Aptly, this nationwide enterprise is run from a big old Victorian house right beside Wormwood Scrubs (just around the corner from BBC White City). Originally the governor's residence, it was subsequently a lifers' hostel, and it still feels like a halfway house - just outside the prison walls, but within the prison gates. Once inside, however, sculpture and ceramics line the shelves, like lots awaiting auction. Upstairs, there are so many canvases stacked up against the wall that you have to walk on tiptoe. Surreal and escapist art seems especially popular among prisoners; the therapeutic work produced in prison hospitals is often more expressionistic. Yet what really distinguishes the best work is its individuality. The Royal Academy "Summer Exhibition" has never been like this - and I doubt it ever will be.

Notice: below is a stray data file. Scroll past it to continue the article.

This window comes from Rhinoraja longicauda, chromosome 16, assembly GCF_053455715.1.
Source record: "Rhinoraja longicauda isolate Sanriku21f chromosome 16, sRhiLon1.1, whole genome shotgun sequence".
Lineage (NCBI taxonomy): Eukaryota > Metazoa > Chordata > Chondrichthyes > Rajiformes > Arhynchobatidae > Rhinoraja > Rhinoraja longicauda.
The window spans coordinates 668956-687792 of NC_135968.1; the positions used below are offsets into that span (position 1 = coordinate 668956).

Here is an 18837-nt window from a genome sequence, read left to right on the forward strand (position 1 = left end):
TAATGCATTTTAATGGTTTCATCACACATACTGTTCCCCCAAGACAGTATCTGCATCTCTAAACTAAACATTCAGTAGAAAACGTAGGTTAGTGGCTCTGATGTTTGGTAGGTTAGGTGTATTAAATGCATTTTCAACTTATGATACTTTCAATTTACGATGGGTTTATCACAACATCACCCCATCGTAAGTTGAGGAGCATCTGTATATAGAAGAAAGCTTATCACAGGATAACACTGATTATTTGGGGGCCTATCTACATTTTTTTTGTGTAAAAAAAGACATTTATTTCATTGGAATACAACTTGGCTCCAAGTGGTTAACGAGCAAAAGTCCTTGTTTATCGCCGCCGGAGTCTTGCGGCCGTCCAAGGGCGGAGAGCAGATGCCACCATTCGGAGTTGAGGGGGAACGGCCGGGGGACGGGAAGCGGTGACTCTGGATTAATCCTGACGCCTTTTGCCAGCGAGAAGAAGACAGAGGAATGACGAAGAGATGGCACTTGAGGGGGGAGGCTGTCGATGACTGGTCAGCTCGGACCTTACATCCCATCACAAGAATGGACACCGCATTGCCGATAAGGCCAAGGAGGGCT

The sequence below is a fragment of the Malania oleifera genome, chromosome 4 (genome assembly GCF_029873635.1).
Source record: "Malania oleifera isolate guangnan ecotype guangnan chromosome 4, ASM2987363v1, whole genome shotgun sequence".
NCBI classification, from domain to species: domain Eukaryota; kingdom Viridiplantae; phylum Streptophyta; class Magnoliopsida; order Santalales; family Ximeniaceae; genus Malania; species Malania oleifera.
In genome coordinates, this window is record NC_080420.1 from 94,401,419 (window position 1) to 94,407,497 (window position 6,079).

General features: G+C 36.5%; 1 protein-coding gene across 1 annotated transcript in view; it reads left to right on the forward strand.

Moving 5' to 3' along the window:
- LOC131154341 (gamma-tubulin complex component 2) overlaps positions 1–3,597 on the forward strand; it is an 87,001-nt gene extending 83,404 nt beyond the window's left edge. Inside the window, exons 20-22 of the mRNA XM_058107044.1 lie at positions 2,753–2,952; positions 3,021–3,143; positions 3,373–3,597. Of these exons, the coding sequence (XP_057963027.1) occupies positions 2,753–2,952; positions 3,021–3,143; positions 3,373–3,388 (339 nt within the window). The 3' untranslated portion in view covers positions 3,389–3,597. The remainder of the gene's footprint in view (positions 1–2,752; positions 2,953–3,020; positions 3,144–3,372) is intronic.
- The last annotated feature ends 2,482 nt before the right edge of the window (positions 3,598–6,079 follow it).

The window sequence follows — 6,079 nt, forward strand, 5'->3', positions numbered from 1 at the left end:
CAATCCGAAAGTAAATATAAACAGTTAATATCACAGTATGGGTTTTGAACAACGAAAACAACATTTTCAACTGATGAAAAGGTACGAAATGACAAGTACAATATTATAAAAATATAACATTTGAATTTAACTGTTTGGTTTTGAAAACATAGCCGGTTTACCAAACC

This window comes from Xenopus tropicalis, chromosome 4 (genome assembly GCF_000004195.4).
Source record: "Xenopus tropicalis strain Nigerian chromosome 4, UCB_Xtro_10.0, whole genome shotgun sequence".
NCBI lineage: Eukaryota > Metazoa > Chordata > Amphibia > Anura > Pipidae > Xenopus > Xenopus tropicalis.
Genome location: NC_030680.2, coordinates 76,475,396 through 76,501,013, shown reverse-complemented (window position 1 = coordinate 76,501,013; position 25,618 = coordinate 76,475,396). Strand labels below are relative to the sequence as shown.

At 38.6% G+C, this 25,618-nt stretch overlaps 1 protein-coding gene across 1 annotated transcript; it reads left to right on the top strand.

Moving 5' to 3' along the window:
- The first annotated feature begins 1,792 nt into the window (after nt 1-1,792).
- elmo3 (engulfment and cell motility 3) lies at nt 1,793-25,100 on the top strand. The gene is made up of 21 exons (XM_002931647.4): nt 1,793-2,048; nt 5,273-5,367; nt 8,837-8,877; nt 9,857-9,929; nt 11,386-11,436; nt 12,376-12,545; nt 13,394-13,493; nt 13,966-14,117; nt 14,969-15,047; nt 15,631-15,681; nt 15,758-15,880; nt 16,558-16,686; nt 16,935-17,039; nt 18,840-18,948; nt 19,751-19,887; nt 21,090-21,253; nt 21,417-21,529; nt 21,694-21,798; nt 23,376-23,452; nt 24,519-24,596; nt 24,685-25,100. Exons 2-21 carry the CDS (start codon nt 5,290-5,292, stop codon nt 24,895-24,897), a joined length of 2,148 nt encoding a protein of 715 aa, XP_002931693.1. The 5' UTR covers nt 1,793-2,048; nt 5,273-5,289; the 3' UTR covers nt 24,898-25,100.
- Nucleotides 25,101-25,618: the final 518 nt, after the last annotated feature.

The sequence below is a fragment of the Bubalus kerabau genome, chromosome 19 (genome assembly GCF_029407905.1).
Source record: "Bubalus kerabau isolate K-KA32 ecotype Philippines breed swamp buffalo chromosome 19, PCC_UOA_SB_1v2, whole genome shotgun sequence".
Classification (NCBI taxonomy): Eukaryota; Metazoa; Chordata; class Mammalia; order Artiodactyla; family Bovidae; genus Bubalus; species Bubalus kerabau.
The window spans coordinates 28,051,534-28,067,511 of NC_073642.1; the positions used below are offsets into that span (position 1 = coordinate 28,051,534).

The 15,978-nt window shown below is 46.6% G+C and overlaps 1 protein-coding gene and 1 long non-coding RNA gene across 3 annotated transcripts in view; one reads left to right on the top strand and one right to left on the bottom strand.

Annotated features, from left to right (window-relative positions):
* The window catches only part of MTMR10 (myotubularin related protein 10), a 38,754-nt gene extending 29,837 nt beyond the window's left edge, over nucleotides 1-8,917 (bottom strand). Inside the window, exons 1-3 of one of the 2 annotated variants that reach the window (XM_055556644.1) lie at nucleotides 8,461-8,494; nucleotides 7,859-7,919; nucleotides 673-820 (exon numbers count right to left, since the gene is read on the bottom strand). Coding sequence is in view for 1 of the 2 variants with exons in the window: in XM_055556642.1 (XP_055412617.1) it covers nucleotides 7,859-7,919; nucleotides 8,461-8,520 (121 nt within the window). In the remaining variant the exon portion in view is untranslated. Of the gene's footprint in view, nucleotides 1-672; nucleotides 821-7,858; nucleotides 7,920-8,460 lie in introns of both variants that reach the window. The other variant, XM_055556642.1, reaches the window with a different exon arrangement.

What makes this art so fresh is its untaught candour. Not that it is unsophisticated. Many pieces demonstrate the sort of fluent draughtsmanship that more fashion-conscious artists tend to shy away from. It wasn't made to impress a dealer or a curator. It doesn't belong to any genre. It owes no allegiance to any school. Some of it comes from prison art classes, but much of it was made in even greater isolation - often in complete seclusion, alone behind a cell door. Hardly any inmates are able to attend this show. Most of them only ever see their own work, and will only ever see it again if it is returned to them unsold (though newly framed).